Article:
Glenn Doman used to say that what babies and small children want most of all is to grow up, right now.  (I've wasted too much time already trying to find the exact quotation, but that's the gist of it.)  He must have known Jeremiah.

Jeremiah has two parents and four older siblings, and sees no reason why he shouldn't be able to do everything they can.  "Do!" may be his favorite word, meaning "I will do it myself."  He has been two years old for all of two weeks, and is busy acquiring new skills at a somewhat alarming rate.

We are staying in the Apartment, which is over the garage and accessible from the kitchen via two doors and a small set of stairs.  Before we arrived, Jeremiah could open the door from the kitchen, but not the door to the apartment itself.  First thing every morning, we would hear him knocking to be let in.  Now he's proud to be able to open the door himself, so we know that when the door opens without an invitation, it's our favorite two-year-old.  He hasn't yet learned that there are reasons other than inability for knocking at a door.

We were in the kitchen, and Jeremiah was hungry.  I watched as he moved a chair over to the hutch and got himself a plate, then went to the cutlery drawer and picked up a fork.  He opened the refrigerator door, selected a container of leftover French fries, which he gave to me.  I put some on his plate.  Then he opened the door of the microwave, set his plate inside, put a cover on the plate, and closed the door.  He waited while I set the time, then pushed Start.  (He'd much rather push the other buttons himself, too, but that gets him into trouble.)  When the timer dinged, he opened the door, took out the plate, closed the door, took his plate to the table, and proceeded to enjoy his French fries.  When I later reported the series of events to Heather, her immediate response was, "Oh, no!  He's never been able to open the refrigerator before.  Now he'll start getting his own drinks."

Which was true.  Not that it's necessarily a bad thing, because he normally does a great job of pouring from a carton to his glass.  But sometimes cartons are full and heavy (especially gallon milk jugs) and sometimes they slip.  Not to worry (much):  he knows what to do.  He grabs a napkin or a towel and starts scrubbing away at the spill.  But he is (barely) two, and sometimes doesn't remember to set the carton upright before beginning the clean-up process.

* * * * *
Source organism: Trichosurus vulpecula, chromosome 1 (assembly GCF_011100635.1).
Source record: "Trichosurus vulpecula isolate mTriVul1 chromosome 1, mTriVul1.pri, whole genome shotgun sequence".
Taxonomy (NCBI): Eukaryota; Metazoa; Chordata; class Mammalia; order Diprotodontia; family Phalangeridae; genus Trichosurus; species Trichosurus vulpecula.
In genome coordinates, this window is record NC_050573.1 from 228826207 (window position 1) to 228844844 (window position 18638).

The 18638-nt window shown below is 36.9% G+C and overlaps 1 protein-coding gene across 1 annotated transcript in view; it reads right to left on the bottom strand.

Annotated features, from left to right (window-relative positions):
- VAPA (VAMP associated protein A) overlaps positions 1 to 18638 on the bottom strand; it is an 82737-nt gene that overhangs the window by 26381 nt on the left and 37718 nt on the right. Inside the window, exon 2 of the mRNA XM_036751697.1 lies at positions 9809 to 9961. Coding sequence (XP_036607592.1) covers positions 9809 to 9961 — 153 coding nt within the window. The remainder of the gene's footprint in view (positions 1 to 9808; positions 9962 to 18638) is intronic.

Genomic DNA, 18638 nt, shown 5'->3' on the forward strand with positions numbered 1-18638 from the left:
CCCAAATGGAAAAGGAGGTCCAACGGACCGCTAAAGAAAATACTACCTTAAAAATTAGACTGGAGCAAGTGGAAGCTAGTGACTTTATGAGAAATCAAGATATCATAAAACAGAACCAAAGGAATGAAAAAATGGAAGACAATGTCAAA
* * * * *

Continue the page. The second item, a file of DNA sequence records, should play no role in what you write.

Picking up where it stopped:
Another day I watched while Jeremiah got himself a plate, opened the refrigerator, and took out a package of tomatoes.  Then he opened a drawer and took out a cutting board.  I intervened enough to ask him to wash the tomato first, which he did.  Next he returned to the drawer, extracted his sister's paring knife, and removed it from its sheath.  At that point I intervened again (against his will, but he acquiesced with good grace), insisting that I be allowed to guide his hands as he cut, which he did semi-competently.  Two years of age is when the kids here begin learning to cut up vegetables, and they become dependable and genuinely helpful well before they turn four.  Jeremiah will no doubt learn the fastest of all, because he is so observant and so desperate to grow up, but the arrival of his new brother has delayed his formal lessons, and semi-competent is not good enough when wielding knives.  The girls' kitchen knives have been temporarily moved to a less-accessible place.

A tot-lock guards the under-sink chemicals.  Again I watched as Jeremiah decided he needed something from that cupboard, took out the step stool, opened it up, climbed to the key's hiding place and took it out.  And then ... I was disappointed that I didn't get to find out if he could actually open the lock, because he became distracted by noticing (from his perch on the stool) that the sink was full of soapy water and dishes.  He put the key back where it belonged and proceeded to have a different kind of fun.

Oh, and yesterday he casually removed the cap from a childproof bottle, another first.

As his mother says, Jeremiah is a very competent handful.

Posted by sursumcorda on Saturday, February 28, 2015 at 2:37 pm | Edit
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Brings back so many memories. Our youngest used to insist that she be given homework with her two older siblings. So Susan and I would make up a homework sheet so she could sit with them at the kitchen table and work. Later when everyone seemed busy she would demand, "Gimme a gob." So, we gave her a gob. Now a sophomore at Brown, she no longer desires homework nor a gob. . .



Posted by Eric on Sunday, March 01, 2015 at 9:03 am

See today's Baby Blues.



Posted by dstb on Sunday, March 01, 2015 at 11:29 am

Thanks, Eric. Your last line gave Jeremiah's mother a good laugh. (The rest of us, too.) But if she's a sophomore at Brown, I can see that her younger-self love of learning must still obtain.

I've added the Baby Blues link.



Posted by SursumCorda on Sunday, March 01, 2015 at 1:15 pm

Gaunce's sister Stephanie used to say "Why do people think I'm so fortunate to have very bright children? Very bright children are much harder to keep safe."



Posted by Kathy Lewis on Sunday, March 01, 2015 at 3:00 pm

Stephanie is right. And it's a lot of work to keep them learning at their level. But they are so much fun!



Posted by SursumCorda on Monday, March 02, 2015 at 10:27 am
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